Vyas was born to Sage Parashar (grandson of Sage Vashishtha) and the fisher woman Satyavati. He was named Krushn for he was dark, Dwaipayan for he was born on an island of Yamuna. His greatest work is the classification and reorganization of the Ved. Thus he came to be called as Ved Vyas. His illuminated disciples Paila, Vaisampayana, Jaimini and Sumantu presided over 4 sections of: Rg Ved, Yajur Ved, Saam Ved and Atharv Ved respectively.
Vyas also wrote Brahma Sutra, the authoritive text on the Vedant philosophy. No study of the Vedant is complete without the study of the Brahma Sutra.
Vyas is also considered as the author of the core Puraan, called Puraan Samhita at that time. He handed this Puraan to Romharshan. Romaharshan was a historian (puranik) who seems to be a popular figure, cause it is said that his recitals thrilled (harsha) the body-hair (roma) of his listeners. The core Puraan later grew into 18 main Puraans and 18 sub Puraans.
Inspite of the monumental works done by Vyas, he is known for the great itihas written by him: the Mahabharat. At the commencement of the war, Vyas decided to write the itihas of the Kurus. He started collecting information from that point. He sent Sanjay to the battlefield as a reporter. After the death of Dhruturashtra, he started writing the itihas. It took him 3 years to complete the work. I think Vyas must have written Mahabharat upto the death of Dhruturashtra, Gandhari and Kunti. He handed over MB to his son Shuka and his 4 pupils. Each one of them retold MB to different audiences.
About 60 years after the war, Vaishampayan naratted the MB to Janmejay (Abhimanyu's Grandson) during the Sarpa-Satra. I believe Vaishampayan must have written the part after Dhruturashtra's death upto the death of the Pandav and Krushn. Vaishampayan's MB also has the answers to the questions asked by Janmejay.
Vaishampayan's recital was heard by Romaharshan's son Ugrashrava (also called Sauti). For years Sauti studied MB and visited the places mentioned in MB. Almost 50 years after Sarpa-Satra, when Adhiseem Krushn (great grandson of Janmejaya) ruled Hastinapur, Ugrashrava was visiting Naimisharanya. Here he met Sage Shounak performing a 12 year sacrifice. Sage Shounak and the other sages requested Sauti to recite the MB to them. Sauti narrated MB to Sage Shounak. Sauti's MB has the answers to the questions asked by Shounak. He must have also added the information about king Parikshit, his death at the hands of Takshak, the Sarpa Satra and the part about Sage Astik.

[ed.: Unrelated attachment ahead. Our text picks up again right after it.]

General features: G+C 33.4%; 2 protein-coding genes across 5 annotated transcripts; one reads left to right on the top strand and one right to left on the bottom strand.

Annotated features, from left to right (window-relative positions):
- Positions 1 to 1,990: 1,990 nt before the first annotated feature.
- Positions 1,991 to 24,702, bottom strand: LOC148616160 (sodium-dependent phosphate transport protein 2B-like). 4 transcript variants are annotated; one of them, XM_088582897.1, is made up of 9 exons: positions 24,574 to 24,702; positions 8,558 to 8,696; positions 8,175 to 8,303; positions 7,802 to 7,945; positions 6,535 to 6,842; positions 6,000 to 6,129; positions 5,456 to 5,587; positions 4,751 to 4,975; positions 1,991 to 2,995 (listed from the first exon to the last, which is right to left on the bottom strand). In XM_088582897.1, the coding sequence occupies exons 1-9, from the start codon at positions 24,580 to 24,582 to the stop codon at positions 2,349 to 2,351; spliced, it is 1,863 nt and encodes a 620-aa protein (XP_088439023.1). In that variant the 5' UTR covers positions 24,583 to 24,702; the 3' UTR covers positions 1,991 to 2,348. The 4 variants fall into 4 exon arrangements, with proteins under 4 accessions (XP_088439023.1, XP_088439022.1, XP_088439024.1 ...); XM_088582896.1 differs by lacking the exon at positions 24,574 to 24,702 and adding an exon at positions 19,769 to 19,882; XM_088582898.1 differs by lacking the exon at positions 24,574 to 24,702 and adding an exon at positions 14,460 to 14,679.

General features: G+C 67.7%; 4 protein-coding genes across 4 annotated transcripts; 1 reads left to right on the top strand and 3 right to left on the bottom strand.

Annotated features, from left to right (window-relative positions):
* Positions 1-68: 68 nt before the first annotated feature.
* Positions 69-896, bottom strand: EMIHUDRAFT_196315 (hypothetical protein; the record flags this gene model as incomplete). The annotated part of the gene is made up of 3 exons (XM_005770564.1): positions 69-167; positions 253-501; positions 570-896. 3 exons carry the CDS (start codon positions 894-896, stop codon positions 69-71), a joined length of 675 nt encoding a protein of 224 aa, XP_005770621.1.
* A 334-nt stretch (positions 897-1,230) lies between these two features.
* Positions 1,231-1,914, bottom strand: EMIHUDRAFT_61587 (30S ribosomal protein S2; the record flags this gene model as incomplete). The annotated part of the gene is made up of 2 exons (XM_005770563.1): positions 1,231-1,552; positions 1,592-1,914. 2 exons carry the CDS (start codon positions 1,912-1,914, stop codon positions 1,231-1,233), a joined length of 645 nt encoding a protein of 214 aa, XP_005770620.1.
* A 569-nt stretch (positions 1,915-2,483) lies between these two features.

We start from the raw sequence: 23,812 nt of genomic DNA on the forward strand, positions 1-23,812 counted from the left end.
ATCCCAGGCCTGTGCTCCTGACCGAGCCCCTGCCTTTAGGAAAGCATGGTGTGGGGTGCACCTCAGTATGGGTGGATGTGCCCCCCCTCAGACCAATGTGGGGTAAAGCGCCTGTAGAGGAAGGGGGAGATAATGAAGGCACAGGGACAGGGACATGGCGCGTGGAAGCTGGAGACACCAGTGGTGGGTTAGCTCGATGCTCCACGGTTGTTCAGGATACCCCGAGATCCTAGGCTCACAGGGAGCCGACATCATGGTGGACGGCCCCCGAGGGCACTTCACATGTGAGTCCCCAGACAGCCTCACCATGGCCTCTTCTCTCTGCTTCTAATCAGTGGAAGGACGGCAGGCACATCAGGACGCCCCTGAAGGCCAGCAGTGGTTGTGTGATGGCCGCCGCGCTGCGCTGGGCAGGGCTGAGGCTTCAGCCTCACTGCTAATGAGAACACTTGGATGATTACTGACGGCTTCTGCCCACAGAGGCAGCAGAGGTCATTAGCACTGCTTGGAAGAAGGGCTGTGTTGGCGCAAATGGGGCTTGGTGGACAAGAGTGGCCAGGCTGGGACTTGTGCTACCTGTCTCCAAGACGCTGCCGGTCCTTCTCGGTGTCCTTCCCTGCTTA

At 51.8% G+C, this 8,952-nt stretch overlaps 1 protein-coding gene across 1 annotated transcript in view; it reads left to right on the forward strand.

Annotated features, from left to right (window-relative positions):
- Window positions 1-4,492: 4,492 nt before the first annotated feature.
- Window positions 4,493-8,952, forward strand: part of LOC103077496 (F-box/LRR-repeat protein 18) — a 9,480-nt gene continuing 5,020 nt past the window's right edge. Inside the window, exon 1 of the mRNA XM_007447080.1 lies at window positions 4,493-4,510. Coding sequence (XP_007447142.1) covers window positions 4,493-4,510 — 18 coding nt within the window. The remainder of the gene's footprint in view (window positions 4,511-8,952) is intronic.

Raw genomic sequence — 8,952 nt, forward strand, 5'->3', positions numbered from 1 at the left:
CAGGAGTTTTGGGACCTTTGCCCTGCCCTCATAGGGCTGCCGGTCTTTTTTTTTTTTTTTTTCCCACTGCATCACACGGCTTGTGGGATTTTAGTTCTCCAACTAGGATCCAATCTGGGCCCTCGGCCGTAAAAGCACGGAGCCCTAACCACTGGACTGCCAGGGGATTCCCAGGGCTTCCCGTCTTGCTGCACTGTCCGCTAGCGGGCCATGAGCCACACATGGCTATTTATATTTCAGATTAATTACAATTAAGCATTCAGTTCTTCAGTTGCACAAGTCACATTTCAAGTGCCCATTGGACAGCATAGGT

Years later (when? at least before 100 CE) a supplement called Harivamsha was added to MB. This has the information about the Yadav dynasty and the life of Krushn. Probably this was the time when Krushn came to be regarded as an incarnation of Vishnu. Now, along with Harivamsha, MB had attained its current size of 1,00,000 shlokas.
By the custom of the ancient India, a poet would recite his work, and somebody would write it down. So when Vyas, Vaishampayan and Sauti were reciting MB, somebody must have written it. The MB that is available, is as retold by Sauti. Thus at this point one can only speculate as to which part was written by Vyas / Vaishampayan / Sauti. This fact has given a basis for debates such as the core MB written by Vyas was of only 8,800 shloka or Geeta is not Krushn's philosophy but that of Sauti's and what not!
Anyways, even Sauti's MB is not available in its original form. What is available are the copies made from older copies of MB. Unlike the Ved, the MB was not faithfully reproduced. With time, local versions of MB had evolved. The older the copy of MB, nearer it is to the original work. The earliest known edition is from pre-Gupta era. Today, numerous Dravidi, Kashmiri, Sharada, Maithili, Devnagari, Nepali and even Javanese editions of MB are available, either in their complete forms or just a few chapters.
Chrysostom, a Greek historian, wrote in 100 CE, that the Indians had a 1,00,000 shloka Illiad. Thus one can conclude that the MB had almost reached its current volume of 1,00,000 shlokas by this time and not many changes were made to the MB after that. Secondly, MB does not mention Buddhisim, thus it must have reached its present form before 500 BCE.
Few commentaries on the MB, from the past centuries have also played an important part in the study of MB. These commentaries have been especially useful for their interpretations of older Sanskrit constructs. Of these the 12th century commentary by Neekanth Chakradhar has been the basis for modern studies on MB.
Between 1933 and 1966, the Bhandarkar Oriental Research Institue of Pune, performed the gigantic work of studying all the available editions of MB. They came up with a critical edition of MB, that has only those shlok that are common to all copies. Ensuring that the extrapolations are removed. It comes as close as possible to the MB of Sauti and has been the baseline for any MB study since its completion.